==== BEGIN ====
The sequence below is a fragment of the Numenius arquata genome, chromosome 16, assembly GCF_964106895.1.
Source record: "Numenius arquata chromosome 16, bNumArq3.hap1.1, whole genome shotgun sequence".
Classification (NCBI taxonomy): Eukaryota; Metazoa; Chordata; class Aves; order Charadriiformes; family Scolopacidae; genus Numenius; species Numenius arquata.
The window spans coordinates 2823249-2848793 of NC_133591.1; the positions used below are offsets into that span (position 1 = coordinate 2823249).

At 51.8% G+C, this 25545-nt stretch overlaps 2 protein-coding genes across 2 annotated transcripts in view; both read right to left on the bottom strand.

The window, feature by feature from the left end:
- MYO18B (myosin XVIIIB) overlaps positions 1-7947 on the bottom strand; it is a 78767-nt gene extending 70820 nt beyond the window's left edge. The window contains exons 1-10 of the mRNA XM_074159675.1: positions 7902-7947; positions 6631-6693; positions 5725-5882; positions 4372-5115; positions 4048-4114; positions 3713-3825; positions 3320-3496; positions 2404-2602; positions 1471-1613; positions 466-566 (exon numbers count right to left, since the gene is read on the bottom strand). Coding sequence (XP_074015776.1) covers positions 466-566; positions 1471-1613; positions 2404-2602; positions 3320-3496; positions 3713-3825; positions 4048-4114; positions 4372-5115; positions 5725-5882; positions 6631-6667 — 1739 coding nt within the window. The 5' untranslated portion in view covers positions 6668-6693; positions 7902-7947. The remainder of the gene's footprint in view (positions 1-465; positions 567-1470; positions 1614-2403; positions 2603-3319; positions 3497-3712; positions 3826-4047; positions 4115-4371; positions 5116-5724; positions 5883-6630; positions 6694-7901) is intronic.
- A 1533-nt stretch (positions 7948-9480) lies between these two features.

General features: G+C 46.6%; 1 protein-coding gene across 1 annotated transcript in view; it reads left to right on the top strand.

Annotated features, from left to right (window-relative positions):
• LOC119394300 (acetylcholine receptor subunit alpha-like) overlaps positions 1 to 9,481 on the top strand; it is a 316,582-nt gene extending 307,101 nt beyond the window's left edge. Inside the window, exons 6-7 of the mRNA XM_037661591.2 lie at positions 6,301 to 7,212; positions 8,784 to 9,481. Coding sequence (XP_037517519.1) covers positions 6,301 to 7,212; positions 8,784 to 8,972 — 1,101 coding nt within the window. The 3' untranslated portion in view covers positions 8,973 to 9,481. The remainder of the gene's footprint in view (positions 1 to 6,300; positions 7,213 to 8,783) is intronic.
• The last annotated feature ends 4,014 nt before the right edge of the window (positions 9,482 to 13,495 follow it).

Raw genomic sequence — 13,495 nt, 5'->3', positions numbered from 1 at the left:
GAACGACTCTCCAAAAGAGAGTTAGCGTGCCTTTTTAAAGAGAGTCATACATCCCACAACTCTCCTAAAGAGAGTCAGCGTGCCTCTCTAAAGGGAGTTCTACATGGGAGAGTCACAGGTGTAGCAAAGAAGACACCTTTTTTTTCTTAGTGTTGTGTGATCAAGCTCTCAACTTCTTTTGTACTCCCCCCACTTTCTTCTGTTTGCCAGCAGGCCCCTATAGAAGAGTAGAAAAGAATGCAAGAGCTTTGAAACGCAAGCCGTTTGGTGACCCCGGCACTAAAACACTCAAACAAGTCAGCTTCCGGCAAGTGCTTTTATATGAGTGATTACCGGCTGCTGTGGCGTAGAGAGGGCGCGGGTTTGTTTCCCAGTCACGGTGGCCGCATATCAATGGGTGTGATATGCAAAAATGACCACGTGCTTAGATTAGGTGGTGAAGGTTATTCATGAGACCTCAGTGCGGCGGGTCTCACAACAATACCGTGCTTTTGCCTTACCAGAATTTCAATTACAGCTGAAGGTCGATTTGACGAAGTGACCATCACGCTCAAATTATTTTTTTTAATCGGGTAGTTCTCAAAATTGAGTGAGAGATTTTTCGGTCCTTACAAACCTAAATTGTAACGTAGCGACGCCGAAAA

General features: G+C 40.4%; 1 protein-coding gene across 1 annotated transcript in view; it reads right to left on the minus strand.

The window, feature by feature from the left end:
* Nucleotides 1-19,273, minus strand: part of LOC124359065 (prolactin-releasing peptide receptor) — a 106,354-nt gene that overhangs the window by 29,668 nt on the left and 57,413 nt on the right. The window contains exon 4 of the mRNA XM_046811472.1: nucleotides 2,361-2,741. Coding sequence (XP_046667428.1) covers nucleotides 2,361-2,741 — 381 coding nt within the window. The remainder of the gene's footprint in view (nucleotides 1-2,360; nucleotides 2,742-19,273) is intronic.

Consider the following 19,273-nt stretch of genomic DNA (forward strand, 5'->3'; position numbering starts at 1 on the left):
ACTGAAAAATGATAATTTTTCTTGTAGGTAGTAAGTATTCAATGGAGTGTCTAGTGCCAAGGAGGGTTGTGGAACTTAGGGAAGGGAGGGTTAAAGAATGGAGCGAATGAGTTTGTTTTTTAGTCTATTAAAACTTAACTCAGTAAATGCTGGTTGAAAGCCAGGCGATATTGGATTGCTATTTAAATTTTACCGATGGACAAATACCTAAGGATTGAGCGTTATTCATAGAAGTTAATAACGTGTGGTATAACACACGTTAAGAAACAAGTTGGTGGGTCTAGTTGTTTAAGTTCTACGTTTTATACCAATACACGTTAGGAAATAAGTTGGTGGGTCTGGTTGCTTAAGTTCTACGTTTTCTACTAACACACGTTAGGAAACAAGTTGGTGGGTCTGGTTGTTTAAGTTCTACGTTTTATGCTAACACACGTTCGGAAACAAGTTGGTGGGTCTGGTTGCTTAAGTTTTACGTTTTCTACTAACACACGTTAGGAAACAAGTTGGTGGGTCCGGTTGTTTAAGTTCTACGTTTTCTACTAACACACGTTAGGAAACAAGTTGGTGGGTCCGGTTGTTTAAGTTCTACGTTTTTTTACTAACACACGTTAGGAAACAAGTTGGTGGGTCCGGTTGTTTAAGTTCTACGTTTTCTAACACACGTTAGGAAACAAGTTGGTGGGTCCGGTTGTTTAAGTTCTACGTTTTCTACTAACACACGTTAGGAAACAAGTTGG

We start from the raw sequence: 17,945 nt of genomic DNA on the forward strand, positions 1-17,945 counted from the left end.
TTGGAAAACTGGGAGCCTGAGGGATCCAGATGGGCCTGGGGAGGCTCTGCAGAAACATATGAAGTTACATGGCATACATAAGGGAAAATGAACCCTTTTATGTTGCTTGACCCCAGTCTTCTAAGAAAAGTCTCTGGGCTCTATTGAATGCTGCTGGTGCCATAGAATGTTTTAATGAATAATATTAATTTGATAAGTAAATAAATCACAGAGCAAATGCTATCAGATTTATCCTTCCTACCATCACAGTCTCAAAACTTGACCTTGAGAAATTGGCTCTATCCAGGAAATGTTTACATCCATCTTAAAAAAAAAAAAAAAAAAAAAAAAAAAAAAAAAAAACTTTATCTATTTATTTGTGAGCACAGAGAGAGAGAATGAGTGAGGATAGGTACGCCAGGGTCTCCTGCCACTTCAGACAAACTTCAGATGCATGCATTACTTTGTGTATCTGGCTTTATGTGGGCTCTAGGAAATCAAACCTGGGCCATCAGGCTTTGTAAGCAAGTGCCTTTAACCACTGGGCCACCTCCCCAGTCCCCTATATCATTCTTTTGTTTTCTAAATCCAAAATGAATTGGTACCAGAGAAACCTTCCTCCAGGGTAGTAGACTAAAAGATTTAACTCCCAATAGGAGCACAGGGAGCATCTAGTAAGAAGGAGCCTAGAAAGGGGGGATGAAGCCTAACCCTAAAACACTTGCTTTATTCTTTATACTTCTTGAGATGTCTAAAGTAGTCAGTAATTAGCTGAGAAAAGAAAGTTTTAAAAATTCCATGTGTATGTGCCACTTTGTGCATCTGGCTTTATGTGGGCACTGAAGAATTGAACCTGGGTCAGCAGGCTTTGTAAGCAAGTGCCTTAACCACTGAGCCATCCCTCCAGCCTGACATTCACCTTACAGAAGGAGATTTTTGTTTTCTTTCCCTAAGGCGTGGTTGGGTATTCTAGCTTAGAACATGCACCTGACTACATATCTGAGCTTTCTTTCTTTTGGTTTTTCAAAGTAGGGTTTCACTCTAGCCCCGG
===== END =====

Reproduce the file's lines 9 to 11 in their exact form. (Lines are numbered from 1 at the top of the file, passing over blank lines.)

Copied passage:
General features: G+C 46.6%; 1 protein-coding gene across 1 annotated transcript in view; it reads left to right on the top strand.

Annotated features, from left to right (window-relative positions):
• LOC119394300 (acetylcholine receptor subunit alpha-like) overlaps positions 1 to 9,481 on the top strand; it is a 316,582-nt gene extending 307,101 nt beyond the window's left edge. Inside the window, exons 6-7 of the mRNA XM_037661591.2 lie at positions 6,301 to 7,212; positions 8,784 to 9,481. Coding sequence (XP_037517519.1) covers positions 6,301 to 7,212; positions 8,784 to 8,972 — 1,101 coding nt within the window. The 3' untranslated portion in view covers positions 8,973 to 9,481. The remainder of the gene's footprint in view (positions 1 to 6,300; positions 7,213 to 8,783) is intronic.